Endangered birds spared from Kawainui Marsh wildfire

Source: Marcia M Rufo from HNN Facebook page
Source: Marcia M Rufo from HNN Facebook page
Source: Mark Caterinacci
Source: Mark Caterinacci

KAILUA, OAHU (HawaiiNewsNow) - For the second time in two days, fire crews battled a wildfire in the Kailua area, this time at Kawainui Marsh.

The blaze was reported at about 4:45 p.m. Wednesday and spread clouds of thick smoke over the marsh. Even though it is a wetland, the flames grew rapidly, "Even though you think, hey, it's a marsh, it's got a lot of water," said Honolulu Fire Capt. Terry Seelig. "But there's vegetation on top, and when it burns, it produces a lot of smoke. The heat's enough to radiate and keep on extending itself."

The HFD helicopter did water drops while fire crews on the ground were on the levee that crosses the marsh -- a levee that also acted as a fire break.

"Fortunately the firefighters caught it when it got to the levee wall," said Dave Smith of the state Forestry and Wildlife Division. "If it jumped over the levee wall and got into the marsh, that's 600 acres of marshland that could burn."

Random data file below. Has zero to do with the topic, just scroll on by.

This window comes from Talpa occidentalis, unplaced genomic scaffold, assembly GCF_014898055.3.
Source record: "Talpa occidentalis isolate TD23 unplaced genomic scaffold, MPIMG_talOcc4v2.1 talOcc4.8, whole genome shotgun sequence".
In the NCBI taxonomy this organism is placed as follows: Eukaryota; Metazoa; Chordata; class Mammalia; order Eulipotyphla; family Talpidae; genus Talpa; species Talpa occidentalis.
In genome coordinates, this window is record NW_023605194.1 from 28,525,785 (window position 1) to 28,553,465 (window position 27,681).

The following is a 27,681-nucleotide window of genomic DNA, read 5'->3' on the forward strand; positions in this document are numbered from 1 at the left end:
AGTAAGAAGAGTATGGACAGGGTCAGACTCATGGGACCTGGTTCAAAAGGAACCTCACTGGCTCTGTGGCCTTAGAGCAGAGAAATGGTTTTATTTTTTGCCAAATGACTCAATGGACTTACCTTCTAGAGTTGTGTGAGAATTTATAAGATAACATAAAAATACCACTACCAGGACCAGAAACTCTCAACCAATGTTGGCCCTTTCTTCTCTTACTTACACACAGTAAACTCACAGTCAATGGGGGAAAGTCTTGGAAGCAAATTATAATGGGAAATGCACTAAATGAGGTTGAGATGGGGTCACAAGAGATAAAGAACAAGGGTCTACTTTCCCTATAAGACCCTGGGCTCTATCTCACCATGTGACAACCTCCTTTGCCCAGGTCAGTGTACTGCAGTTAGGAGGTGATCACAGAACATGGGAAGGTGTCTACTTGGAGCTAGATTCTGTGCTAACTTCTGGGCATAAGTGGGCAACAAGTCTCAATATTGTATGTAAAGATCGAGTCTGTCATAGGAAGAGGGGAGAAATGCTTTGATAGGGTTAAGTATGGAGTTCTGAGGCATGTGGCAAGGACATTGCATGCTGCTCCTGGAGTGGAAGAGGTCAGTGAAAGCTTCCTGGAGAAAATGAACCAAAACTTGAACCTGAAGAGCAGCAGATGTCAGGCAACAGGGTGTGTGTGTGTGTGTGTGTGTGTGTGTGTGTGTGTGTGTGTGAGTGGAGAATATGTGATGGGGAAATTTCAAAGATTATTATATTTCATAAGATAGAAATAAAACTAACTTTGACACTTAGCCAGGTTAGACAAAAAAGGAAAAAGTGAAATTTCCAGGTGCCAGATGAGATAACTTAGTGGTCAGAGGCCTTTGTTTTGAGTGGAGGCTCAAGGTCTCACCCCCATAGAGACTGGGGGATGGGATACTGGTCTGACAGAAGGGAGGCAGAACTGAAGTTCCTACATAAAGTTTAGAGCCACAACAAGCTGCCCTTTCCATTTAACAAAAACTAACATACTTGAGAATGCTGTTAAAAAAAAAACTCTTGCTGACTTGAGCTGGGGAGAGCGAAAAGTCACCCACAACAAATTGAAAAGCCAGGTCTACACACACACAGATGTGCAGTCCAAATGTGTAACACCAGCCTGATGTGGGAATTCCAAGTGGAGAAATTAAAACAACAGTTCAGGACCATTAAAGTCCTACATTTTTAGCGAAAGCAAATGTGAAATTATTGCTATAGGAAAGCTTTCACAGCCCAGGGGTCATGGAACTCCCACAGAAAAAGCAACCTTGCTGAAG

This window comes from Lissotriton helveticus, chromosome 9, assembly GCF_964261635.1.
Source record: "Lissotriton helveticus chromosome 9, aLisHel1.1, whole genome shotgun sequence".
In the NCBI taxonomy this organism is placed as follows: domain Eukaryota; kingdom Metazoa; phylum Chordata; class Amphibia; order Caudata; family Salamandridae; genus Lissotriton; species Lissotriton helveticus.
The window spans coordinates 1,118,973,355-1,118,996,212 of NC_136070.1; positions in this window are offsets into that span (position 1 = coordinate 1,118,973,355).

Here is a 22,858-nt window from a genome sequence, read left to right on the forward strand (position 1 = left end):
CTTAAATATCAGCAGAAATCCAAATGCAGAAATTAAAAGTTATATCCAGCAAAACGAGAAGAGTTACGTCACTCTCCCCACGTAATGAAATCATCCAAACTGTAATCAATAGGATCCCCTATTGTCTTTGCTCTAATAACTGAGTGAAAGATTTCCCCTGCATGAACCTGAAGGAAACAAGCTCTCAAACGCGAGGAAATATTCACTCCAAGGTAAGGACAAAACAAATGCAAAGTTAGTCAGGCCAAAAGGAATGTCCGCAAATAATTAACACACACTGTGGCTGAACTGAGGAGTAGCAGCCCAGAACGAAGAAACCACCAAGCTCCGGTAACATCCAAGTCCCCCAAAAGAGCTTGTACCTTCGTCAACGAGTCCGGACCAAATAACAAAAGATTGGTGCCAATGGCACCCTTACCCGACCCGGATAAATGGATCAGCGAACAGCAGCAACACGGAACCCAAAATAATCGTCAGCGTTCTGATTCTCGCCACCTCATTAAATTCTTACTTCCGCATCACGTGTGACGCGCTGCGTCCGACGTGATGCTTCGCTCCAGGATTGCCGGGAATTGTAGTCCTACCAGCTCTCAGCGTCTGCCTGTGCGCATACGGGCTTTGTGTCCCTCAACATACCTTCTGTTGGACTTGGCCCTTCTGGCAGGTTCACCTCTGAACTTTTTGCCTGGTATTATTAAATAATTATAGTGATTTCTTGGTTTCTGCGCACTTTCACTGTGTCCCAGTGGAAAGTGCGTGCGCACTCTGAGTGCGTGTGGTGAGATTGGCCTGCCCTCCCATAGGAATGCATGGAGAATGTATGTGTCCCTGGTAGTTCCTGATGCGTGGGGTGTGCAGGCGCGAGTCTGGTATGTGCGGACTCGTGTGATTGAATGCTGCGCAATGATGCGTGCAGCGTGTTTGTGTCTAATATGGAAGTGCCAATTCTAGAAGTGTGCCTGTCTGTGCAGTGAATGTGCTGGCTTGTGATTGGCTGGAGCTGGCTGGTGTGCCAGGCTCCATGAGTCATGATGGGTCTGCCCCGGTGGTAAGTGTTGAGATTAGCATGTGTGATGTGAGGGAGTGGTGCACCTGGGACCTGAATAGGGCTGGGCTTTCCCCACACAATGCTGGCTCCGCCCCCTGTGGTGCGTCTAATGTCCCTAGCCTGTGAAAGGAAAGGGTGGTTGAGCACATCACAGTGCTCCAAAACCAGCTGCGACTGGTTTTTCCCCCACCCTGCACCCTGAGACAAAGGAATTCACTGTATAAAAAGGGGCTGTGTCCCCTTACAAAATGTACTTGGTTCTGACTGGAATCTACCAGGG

Kawainui Marsh is also a habitat for endangered wildlife, including the Hawaiian stilt and the Hawaiian moorhen.

"There's four species of endangered water birds that inhabit the marsh, and so it's a good thing that it was hocked out quickly. If it had spread throughout the marsh, it could really affect endangered species habitat," said Smith.

Firefighters were able to extinguish the two-acre blaze by 7 p.m. It's not known yet if arson was involved in this fire, but Smith said, "I know a person that saw a couple of guys walking away from the fire right as it was starting, so we believe it was intentionally set by a couple of individuals."

Kailua Road was closed in the Honolulu-bound direction while crews worked on the blaze, which was within sight of another wildfire that started Tuesday. That blaze scorched 400 acres.

"People are in traffic here and they're yelling at us that this has got to stop," said Seelig. "They're not yelling at us, they're yelling in frustration and they're asking the same things that we're asking. Please, please, let's make this stop."


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